Springing into Springfest
Fruhlingsfest (Springfest) is basically a mini Oktoberfest, with less rides, people and hype, but with more authenticity and intimacy. Essentially, it was created because the Bavarian town folk were bored and wanted to host pre-drinks.
The festivities involve a week of flea markets, firework displays, rides, bratwurst and German candy stalls and various activities related to the almighty beverage that is beer. Beer pong, beer halls, beer gardens, beer-battered schnitzel, beer-influenced singing to Que Sera, Sera on tables with chunky German men and beer-induced loss of directions to get back to camp.
Stoke draws many fun-hunting youths to their campsite outside the festival grounds, so the party doesn’t stop at the close of the beer halls. The camp’s bar serves unlimited booze all hours of the day and night, meaning pacing yourself is a definite must, though the free alcohol is a great confidence booster and helps you meet some extremely hilarious friends. A few American exchange students asked me if the tents we were sleeping in outside were waterproof. Naturally, taking advantage of their poor demented souls, we later convinced them that our Stoke chef has cooked for the Queen of England and that Australians breed sheepdogs in the outback for our main food source.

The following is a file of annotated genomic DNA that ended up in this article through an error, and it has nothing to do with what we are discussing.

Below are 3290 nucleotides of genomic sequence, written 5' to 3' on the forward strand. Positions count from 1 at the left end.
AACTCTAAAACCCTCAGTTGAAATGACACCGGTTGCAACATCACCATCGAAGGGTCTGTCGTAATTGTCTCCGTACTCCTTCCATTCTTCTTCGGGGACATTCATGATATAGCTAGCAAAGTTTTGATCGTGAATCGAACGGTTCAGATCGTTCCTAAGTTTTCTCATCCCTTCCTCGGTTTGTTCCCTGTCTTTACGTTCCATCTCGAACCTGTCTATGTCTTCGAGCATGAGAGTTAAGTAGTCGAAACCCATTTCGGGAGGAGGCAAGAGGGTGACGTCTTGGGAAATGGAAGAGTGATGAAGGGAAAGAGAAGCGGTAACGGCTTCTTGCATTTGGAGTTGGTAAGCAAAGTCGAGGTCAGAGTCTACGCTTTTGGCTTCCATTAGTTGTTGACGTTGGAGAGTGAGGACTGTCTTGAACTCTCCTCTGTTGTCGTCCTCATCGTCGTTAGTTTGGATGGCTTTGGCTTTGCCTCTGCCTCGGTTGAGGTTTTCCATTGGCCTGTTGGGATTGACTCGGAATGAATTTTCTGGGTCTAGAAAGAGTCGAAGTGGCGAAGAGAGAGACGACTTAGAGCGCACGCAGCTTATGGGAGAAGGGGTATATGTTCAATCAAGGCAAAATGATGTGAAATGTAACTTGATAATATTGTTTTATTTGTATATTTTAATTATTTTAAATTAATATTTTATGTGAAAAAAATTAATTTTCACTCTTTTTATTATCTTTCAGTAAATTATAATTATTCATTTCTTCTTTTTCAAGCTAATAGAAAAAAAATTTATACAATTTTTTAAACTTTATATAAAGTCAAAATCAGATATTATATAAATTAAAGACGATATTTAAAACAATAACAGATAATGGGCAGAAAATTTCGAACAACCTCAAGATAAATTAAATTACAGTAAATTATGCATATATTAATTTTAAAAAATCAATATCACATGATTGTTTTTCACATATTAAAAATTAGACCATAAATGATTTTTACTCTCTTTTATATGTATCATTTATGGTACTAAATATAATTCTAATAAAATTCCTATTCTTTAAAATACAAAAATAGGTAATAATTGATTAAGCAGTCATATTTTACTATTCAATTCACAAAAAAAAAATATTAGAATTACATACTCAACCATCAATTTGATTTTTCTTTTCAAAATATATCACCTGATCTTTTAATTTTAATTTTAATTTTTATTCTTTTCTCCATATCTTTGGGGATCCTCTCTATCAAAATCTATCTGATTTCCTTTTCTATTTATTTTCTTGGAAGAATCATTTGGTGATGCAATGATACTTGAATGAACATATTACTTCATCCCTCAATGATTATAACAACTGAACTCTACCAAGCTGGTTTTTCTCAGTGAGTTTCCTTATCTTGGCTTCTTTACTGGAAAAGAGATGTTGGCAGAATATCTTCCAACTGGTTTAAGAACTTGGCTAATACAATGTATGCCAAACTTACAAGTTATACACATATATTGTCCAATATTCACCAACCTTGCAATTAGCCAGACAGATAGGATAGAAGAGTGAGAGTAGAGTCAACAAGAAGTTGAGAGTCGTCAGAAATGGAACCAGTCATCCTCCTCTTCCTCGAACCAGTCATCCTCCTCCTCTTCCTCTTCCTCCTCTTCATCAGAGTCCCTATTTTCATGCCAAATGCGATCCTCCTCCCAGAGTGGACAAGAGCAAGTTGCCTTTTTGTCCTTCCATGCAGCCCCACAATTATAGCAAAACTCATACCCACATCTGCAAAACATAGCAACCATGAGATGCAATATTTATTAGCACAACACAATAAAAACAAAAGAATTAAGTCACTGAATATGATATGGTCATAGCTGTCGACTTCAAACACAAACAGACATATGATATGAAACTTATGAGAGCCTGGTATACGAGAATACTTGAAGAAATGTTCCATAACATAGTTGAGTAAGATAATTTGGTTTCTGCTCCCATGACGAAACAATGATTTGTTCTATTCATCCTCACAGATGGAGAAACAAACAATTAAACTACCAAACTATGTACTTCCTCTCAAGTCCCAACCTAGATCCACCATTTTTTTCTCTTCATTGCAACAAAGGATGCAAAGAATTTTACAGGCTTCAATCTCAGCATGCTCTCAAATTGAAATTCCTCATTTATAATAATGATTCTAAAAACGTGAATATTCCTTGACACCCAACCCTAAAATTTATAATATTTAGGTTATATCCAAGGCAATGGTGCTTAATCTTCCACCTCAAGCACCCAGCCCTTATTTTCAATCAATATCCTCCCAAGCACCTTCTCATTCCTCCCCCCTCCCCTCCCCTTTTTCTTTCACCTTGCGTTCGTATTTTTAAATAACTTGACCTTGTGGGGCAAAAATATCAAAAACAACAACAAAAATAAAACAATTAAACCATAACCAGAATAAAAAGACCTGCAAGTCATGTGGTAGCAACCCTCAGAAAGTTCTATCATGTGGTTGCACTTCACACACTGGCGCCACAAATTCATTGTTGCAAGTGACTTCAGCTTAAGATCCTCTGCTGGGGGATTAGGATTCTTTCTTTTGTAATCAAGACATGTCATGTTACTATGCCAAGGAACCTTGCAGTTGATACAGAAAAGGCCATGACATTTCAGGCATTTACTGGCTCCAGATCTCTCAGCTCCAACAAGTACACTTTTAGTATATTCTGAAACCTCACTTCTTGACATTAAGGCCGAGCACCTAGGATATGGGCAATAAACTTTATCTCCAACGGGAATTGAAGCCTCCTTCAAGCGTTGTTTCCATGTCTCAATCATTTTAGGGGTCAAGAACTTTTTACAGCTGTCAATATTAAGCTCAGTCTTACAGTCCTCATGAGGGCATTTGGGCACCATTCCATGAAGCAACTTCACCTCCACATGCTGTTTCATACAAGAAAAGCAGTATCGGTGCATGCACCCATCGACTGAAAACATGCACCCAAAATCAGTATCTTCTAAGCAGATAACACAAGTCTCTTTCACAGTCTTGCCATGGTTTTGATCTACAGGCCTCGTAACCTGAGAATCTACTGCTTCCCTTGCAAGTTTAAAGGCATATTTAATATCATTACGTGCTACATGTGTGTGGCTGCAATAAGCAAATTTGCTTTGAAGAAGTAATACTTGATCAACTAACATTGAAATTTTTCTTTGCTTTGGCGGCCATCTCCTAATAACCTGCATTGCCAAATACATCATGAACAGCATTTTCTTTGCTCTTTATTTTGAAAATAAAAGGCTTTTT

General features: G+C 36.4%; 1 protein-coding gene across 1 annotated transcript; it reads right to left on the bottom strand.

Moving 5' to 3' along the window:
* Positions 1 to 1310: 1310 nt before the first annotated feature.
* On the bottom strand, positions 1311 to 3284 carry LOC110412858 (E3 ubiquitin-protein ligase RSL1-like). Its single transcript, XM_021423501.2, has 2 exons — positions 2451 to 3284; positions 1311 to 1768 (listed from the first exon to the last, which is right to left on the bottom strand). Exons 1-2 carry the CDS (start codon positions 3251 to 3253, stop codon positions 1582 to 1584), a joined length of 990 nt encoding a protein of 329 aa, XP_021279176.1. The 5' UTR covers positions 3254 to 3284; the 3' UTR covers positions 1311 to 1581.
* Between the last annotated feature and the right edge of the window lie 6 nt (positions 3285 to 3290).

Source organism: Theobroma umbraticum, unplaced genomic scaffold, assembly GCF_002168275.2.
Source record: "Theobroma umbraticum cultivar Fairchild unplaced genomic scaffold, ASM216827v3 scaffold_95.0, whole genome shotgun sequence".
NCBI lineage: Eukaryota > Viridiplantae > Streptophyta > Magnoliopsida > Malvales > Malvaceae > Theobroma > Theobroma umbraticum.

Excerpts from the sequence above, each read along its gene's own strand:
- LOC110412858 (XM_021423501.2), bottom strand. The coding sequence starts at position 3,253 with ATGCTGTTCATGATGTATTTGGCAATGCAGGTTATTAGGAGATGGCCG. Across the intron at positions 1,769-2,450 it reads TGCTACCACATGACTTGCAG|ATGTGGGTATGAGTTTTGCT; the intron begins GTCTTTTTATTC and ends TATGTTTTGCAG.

It was after I had my breasts painted into ladybugs that I realised I might have consumed one-too-many steins. Like most bizarre scenarios that happen in my life, it seemed like a good idea at the time. My cleavage was out for some fresh air, pushed up by the tight strings of my traditional German dirndl, and the artist was a lady wearing flowers in her hair who had long forgotten what a bra was. I returned to camp from the festival and passed out in a teepee.
I know what you’re thinking. SpringFest is in spring, which means warm weather and flowers, trees and deer frolicking around green fields. Naively, so did I. For the first few days. we pulled mattresses out of our tents and basked in the warm beams of sunshine. The next few days hit us with freezing temperatures, causing us to swap mattresses for sleeping bags and begin using them as makeshift coats. A few nights of thunder struck, heavy rain pitter-pattered on the flimsy tents and all off the grounds became slushy mud paths. Every now and then when the sun would creep through the clouds, you would find people sprawled around the campground like lizards lured to the warmth.
Despite the hostility of the German weather gods, the festival continued, as the show must go on. Drunken rides were taken on belly-wrenching, spinning roller coasters as we pretended we were flying high above the city lights. Not only was Springfest a memorable time, it was also an educational time, one where I learned that beer-bonging sangria is not a very wise decision and a children’s face painter should probably stick to painting faces.